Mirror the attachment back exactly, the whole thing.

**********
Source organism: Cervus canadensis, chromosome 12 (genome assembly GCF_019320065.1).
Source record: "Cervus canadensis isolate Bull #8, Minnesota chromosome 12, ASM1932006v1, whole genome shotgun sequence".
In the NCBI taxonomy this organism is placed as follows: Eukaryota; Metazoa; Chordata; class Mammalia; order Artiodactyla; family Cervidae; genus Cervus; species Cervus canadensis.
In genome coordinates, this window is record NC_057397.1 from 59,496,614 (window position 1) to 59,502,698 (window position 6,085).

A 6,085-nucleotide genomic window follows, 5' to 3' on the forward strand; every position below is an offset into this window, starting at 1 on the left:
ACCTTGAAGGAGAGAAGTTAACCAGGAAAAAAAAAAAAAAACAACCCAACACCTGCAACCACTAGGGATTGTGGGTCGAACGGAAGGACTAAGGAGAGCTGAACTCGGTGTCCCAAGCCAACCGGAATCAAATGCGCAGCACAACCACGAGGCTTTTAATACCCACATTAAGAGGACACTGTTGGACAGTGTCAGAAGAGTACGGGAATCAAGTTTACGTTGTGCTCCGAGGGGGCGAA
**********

Source organism: Cervus canadensis, chromosome 12 (genome assembly GCF_019320065.1).
Source record: "Cervus canadensis isolate Bull #8, Minnesota chromosome 12, ASM1932006v1, whole genome shotgun sequence".
In the NCBI taxonomy this organism is placed as follows: Eukaryota; Metazoa; Chordata; class Mammalia; order Artiodactyla; family Cervidae; genus Cervus; species Cervus canadensis.
In genome coordinates, this window is record NC_057397.1 from 59,496,614 (window position 1) to 59,502,698 (window position 6,085).

A 6,085-nucleotide genomic window follows, 5' to 3' on the forward strand; every position below is an offset into this window, starting at 1 on the left:
ACCTTGAAGGAGAGAAGTTAACCAGGAAAAAAAAAAAAAAACAACCCAACACCTGCAACCACTAGGGATTGTGGGTCGAACGGAAGGACTAAGGAGAGCTGAACTCGGTGTCCCAAGCCAACCGGAATCAAATGCGCAGCACAACCACGAGGCTTTTAATACCCACATTAAGAGGACACTGTTGGACAGTGTCAGAAGAGTACGGGAATCAAGTTTACGTTGTGCTCCGAGGGGGCGAA